(116)

The absence of further cooperation of users in this case leads to the provisional conclusion that anti-dumping measures will not have any significant impact on the situation of users in the Community.

6.   Conclusion on Community interest

(117)

It should be noted that the Community industry's loss making situation has resulted from its difficulty to compete with the unfairly low-priced dumped imports.

(118)

It is considered that the imposition of measures will restore fair competition on the market. The Community industry should then at least be able to increase the volume and, perhaps to a limited extent, prices of its sales, thereby generating the necessary level of return to justify continued investment in its production facilities. The non-imposition of measures would seriously threaten the viability of the Community industry, the disappearance of which would reduce supply and competition to users.

(119)

On the basis of the above, it is provisionally concluded that the imposition of provisional anti-dumping measures would not be against the Community interest.

H.   PROVISIONAL ANTI-DUMPING MEASURES

1.   Injury elimination level

(120)

In view of the provisional conclusions reached with regard to dumping, injury, causation and Community interest, provisional measures should be imposed in order to prevent further injury being caused to the Community industry by the dumped imports.

(121)

For the purpose of establishing the level of the provisional measures, account has been taken of both the dumping margin found and the amount of duty necessary to eliminate the injury sustained by the Community industry.

(122)

The provisional measures should be imposed at a level sufficient to eliminate the injury caused by these imports without exceeding the dumping margin found. When calculating the amount of duty necessary to remove the effects of the injurious dumping, it was considered that any measures should allow the Community industry to cover its costs of production and obtain overall a profit before tax that could be reasonably achieved by an industry of this type on sales of the like product in the Community under normal conditions of competition, i.e. in the absence of dumped imports. The pre-tax profit margin used for this calculation was 5 % of turnover, since it was demonstrated that this was the profit level that could reasonably be expected in the absence of injurious dumping, since it was the profit level of the Community industry before the Chinese imports into the Community started to significantly increase during the period considered. On this basis, a non-injurious price was calculated for the Community industry of the like product. The non-injurious price has been obtained by adding the above mentioned profit margin of 5 % to the cost of production.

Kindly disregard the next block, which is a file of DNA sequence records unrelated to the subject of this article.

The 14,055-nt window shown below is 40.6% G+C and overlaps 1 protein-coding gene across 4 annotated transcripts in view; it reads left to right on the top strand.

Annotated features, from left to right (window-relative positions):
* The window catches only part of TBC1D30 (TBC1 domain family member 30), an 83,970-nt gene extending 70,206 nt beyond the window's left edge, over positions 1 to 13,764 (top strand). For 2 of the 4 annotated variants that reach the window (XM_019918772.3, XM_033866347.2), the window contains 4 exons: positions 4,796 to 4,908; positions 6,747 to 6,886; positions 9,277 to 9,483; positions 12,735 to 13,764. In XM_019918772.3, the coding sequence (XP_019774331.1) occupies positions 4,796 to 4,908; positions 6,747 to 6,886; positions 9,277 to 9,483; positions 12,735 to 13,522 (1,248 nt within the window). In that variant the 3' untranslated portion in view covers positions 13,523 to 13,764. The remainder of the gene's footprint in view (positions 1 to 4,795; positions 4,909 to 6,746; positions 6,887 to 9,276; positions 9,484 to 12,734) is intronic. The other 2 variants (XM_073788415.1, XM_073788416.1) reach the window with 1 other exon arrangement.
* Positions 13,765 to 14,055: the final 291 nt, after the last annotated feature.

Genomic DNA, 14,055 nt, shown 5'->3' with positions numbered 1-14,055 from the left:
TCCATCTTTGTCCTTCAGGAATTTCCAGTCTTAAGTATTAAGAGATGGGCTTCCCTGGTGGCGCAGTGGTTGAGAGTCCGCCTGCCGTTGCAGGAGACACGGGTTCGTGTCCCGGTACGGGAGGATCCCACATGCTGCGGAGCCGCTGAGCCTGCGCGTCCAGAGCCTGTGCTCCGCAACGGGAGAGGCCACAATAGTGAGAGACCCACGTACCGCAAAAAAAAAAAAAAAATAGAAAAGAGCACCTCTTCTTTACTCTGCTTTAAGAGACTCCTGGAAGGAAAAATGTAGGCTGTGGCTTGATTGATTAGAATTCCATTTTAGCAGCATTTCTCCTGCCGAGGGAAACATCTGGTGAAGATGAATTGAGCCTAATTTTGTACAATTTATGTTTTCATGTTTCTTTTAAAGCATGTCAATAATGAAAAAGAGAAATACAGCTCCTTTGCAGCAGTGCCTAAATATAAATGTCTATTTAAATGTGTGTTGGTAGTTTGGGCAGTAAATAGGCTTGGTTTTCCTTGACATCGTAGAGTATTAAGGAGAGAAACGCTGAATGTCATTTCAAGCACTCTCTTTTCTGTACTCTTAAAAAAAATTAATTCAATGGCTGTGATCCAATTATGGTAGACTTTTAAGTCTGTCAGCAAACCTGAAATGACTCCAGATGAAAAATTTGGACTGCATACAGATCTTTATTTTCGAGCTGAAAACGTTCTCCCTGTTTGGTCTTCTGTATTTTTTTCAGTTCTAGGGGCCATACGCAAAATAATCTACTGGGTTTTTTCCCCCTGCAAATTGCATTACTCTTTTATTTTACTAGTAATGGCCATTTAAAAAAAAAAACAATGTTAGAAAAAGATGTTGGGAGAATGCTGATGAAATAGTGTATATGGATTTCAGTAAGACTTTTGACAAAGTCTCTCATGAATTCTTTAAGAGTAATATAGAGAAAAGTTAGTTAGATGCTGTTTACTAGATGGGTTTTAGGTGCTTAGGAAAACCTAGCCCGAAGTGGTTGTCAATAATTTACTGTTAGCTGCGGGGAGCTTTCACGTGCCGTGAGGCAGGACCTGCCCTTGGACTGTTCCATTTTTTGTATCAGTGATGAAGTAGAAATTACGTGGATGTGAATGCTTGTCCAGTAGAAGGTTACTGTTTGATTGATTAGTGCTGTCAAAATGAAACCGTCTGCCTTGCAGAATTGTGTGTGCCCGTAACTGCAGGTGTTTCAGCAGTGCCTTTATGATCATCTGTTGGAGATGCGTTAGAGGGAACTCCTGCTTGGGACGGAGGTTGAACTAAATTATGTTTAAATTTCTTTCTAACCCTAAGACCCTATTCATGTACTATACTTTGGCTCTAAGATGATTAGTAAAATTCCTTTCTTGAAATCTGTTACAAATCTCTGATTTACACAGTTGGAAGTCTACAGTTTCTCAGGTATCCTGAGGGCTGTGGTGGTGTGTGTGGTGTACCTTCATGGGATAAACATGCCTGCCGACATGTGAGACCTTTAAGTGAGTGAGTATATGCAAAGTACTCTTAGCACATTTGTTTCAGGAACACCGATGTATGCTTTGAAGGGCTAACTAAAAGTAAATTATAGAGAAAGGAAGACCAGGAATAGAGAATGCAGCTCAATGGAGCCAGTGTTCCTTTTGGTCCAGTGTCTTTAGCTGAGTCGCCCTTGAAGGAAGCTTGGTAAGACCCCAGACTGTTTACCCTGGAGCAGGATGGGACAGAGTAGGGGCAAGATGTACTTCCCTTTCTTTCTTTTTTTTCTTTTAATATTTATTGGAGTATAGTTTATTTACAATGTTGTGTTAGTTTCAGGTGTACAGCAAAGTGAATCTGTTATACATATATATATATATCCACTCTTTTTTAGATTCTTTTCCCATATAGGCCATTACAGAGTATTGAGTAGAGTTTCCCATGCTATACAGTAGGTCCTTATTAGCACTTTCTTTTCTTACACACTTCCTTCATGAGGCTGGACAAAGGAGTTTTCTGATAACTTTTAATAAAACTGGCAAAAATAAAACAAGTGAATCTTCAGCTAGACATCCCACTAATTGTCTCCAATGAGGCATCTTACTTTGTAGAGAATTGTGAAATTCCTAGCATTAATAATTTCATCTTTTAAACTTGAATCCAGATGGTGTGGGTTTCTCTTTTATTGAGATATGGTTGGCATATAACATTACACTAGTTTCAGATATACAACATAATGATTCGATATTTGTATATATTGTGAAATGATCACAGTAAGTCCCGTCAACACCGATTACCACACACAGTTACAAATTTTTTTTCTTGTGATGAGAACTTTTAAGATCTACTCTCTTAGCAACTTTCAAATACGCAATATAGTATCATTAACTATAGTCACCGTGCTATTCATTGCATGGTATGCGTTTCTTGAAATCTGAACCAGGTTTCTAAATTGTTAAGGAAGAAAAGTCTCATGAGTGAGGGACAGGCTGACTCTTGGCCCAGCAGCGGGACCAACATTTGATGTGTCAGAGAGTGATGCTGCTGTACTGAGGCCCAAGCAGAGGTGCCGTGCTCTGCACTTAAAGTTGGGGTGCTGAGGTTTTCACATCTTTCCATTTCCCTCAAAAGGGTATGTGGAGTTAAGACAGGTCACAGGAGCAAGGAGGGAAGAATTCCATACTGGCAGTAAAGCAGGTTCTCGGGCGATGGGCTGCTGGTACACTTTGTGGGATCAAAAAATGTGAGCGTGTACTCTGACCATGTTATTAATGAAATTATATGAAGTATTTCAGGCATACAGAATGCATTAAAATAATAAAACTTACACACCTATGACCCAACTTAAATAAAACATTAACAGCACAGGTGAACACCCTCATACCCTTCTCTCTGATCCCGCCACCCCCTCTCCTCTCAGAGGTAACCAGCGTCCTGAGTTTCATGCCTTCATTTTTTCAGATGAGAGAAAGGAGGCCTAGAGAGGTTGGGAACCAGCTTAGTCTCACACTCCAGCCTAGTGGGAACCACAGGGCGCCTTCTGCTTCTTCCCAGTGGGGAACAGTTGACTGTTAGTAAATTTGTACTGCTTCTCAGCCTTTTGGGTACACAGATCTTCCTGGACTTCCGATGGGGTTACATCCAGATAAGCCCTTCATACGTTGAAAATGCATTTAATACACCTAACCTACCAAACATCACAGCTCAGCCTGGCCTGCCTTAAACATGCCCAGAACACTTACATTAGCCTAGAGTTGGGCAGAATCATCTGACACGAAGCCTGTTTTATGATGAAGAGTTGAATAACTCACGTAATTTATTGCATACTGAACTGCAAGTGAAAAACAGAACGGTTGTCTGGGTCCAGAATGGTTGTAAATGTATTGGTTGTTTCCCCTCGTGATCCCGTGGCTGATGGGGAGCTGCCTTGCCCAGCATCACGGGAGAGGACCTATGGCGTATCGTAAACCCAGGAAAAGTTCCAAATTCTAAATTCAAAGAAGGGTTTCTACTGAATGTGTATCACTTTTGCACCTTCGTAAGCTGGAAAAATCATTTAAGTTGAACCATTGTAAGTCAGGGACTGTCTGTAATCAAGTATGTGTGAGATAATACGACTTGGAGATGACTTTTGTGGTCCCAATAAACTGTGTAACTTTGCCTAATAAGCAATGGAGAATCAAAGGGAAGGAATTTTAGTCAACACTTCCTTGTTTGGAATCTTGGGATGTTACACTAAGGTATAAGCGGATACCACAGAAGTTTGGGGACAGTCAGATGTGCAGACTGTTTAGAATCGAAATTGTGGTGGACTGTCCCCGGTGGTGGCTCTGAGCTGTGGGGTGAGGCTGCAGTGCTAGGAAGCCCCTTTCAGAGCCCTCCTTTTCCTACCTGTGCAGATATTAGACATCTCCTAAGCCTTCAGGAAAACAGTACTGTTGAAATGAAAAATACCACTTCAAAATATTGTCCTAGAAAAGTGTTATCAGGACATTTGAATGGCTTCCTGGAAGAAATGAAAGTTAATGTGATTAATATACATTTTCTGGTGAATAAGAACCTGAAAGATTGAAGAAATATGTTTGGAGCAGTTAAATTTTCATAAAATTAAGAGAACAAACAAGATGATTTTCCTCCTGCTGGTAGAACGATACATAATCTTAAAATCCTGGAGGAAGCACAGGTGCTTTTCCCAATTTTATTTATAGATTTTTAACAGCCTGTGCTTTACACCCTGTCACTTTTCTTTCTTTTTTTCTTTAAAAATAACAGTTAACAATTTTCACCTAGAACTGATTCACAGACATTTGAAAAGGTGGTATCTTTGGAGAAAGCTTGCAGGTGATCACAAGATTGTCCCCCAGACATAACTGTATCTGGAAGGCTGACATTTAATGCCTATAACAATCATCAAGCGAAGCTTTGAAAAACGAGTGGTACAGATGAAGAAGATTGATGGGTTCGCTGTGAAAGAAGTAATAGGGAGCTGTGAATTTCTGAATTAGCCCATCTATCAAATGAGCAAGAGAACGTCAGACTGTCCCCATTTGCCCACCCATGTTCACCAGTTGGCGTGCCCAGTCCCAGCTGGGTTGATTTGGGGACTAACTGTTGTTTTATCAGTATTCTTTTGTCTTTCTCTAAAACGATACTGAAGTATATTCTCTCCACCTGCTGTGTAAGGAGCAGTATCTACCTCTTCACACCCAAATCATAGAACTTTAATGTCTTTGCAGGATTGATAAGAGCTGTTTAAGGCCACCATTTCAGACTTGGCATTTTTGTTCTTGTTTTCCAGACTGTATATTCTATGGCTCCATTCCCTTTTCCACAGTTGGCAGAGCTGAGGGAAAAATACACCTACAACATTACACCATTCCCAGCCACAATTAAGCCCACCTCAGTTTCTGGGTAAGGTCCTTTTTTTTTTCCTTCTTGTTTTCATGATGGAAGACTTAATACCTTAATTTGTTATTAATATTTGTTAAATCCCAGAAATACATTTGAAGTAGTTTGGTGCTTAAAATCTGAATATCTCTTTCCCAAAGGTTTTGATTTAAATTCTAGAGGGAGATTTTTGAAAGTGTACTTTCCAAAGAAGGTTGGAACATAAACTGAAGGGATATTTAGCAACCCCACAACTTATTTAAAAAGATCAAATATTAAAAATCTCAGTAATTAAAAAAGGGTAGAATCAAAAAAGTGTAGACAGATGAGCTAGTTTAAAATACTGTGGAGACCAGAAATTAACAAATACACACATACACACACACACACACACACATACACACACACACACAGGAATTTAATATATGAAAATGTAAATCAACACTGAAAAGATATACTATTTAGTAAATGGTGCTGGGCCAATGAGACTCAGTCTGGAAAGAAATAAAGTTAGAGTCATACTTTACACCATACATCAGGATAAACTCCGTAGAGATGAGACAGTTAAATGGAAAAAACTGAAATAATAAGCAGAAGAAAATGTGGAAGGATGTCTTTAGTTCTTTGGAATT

(123)

The necessary price increase was then determined on the basis of a comparison of the weighted average import price, as established for the undercutting calculations, with the average non-injurious price of products sold by the Community industry on the Community market. Any difference resulting from this comparison was then expressed as a percentage of the average import cif value. These differences were in all cases above the dumping margin found.

2.   Provisional measures

(124)

As the injury elimination level is higher than the dumping margin established, the provisional measures should be based on the latter, in accordance with Article 7(2) of the basic Regulation. The rate of the provisional anti-dumping duty for PRC should be as follows:

People’s Republic of China

AD duty rate

Ningbo Liftstar Material Transport Equipment Factory, Zhouyi Village, Zhanqi Town, Yin Zhou District, Ningbo City, Zhejiang Province, 315144, PRC

37,6 %

Ningbo Ruyi Joint Stock Co. Ltd, 656 North Taoyuan Road, Ninghai, Zhejiang Province, 315600, PRC

29,7 %

Ningbo Tailong Machinery Co. Ltd, Economic Developing Zone, Ninghai, Ningbo City, Zhejiang Province, 315600, PRC

40,3 %

Zhejiang Noblelift Equipment Joint Stock Co. Ltd, 58, Jing Yi Road, Economy Development Zone, Changxin, Zhejiang Province, 313100, PRC

35,9 %

All other companies

49,6 %

(125)